The culture of secular humanists has in many ways a different origin. While religious humanists sought to save religion from the onslaught of scientific ways of understanding the world (a process that began with the Deists in the seventeenth century), their secular counterparts abandoned the whole project and opted instead for varieties of atheism, agnosticism, and what came to be called “free thinking.” The heroes of this culture include the French philosophes (with Voltaire as chief), Thomas Paine (a Deist remembered far more for his attacks on religion than for his failed attempts to rationalize it), Robert Ingersoll, Nietzsche, and Mark Twain.
In some ways, the temperamental differences between religious and secular humanists resemble those between Catholics and Protestants. The “Catholic” (religious) humanists appeal to an ancient tradition that stresses the cultivation of social consciousness and emphasis on improving the human community by “selfless” service to others and to lofty moral ideals. The “Protestant” (secular) humanists focus instead on science, a rugged individualism, and a commitment to admit in their belief systems only those views that pass the iron tests of reason and evidence. Of course, one should not make too much of these differences, but I do believe they reflect a very fundamental difference in the way individuals understand humanism.
Ultimately, temperamental differences are individual. William James spoke of two kinds of philosophical temperaments: the tender-minded and the tough-minded. The tender-minded are those of an idealistic, optimistic, and religious bent who try to understand the world through a set of grand principles, always on the lookout for “deeper” meanings, however vaguely understood. The tough-minded are the skeptics by nature, congenital doubting Thomas’s, comfortable with disorder and plurality, delighting in irreverence and individuality. My suspicion is that most of us have our feet planted firmly in one of these camps or the other by the time we reach early adulthood, and that we are not likely to change, although we can go a long way towards understanding each other and towards cooperation and mutual goals.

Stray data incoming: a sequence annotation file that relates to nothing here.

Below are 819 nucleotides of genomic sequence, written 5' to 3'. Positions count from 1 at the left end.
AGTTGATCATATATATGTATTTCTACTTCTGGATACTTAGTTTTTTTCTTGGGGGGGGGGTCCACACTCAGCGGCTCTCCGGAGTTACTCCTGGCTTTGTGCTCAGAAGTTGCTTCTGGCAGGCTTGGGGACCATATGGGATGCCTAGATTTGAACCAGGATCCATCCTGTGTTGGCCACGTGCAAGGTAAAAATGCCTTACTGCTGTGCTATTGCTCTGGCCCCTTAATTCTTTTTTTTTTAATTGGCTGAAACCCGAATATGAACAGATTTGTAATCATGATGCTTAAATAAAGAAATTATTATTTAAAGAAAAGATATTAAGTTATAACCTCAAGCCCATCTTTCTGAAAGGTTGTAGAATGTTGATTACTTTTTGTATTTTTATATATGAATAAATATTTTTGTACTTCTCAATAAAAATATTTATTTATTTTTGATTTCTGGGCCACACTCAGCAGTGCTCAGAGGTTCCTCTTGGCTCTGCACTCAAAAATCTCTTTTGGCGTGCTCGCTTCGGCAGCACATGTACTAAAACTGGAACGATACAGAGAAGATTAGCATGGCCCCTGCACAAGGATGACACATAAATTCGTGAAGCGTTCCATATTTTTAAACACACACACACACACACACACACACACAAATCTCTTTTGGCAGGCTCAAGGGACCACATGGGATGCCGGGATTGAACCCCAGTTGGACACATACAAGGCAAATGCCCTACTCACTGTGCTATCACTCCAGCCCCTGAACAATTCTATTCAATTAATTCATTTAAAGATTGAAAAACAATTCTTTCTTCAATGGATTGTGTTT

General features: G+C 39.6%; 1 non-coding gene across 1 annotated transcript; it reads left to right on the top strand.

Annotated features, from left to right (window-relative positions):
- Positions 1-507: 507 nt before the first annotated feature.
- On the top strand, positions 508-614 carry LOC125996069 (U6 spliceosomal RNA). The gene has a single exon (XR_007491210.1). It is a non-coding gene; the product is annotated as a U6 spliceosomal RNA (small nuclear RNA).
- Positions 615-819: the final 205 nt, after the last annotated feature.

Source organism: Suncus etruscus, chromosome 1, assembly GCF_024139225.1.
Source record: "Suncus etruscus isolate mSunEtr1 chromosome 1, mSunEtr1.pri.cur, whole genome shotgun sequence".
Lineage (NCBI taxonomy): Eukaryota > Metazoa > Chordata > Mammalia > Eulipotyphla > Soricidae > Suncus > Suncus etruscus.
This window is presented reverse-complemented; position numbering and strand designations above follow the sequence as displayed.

The fundamental cultural and temperamental differences between religious and secular humanism convince me that the two wil1 never be fully reconciled, nor should they be. I believe the tent of humanism should include room for both cultures. While my own temperament is firmly in the secular camp and I cringe at the religious language of “salvation” which, as the fundamentalist critic David Noebel aptly observed in his Free Inquiry article, still crops up from time to time in allegedly secular pronouncements, I do not see secularism as a kind of crusade against softer headed ways of thinking. Our best hope for maintaining a viable humanism is to keep the dialog open between both parties, each neither afraid to criticize nor reluctant to identify common ground. An understanding of the two cultures of humanism is at any rate a prerequisite for dealing with the issues of defining humanism in a way that goes beyond the tired rehearsal of doctrine from either camp.
WASHline, December 1996
Newsletter of the Washington Area Secular Humanists
Why I am an Agnostic
An agnostic is a doubter. The word is generally applied to those who doubt the verity of accepted religious creeds of faiths. Everyone is an agnostic as to the beliefs or creeds they do not accept. Catholics are agnostic to the Protestant creeds, and the Protestants are agnostic to the Catholic creed. Any one who thinks is an agnostic about something, otherwise he must believe that he is possessed of all knowledge. And the proper place for such a person is in the madhouse or the home for the feeble-minded. In a popular way, in the western world, an agnostic is one who doubts or disbelieves the main tenets of the Christian faith.
I would say that belief in at least three tenets is necessary to the faith of a Christian: a belief in God, a belief in immortality, and a belief in a supernatural book. Various Christian sects require much more, but it is difficult to imagine that one could be a Christian, under any intelligent meaning of the word, with less. Yet there are some people who claim to be Christians who do not accept the literal interpretation of all the Bible, and who give more credence to some portions of the book than to others.
I am an agnostic as to the question of God. I think that it is impossible for the human mind to believe in an object or thing unless it can form a mental picture of such object or thing…
The reasons for agnosticism are abundant and compelling. Fantastic and foolish and impossible consequences are freely claimed for the belief in religion. All the civilization of any period is put down as a result of religion. All the cruelty and error and ignorance of the period has no relation to religion.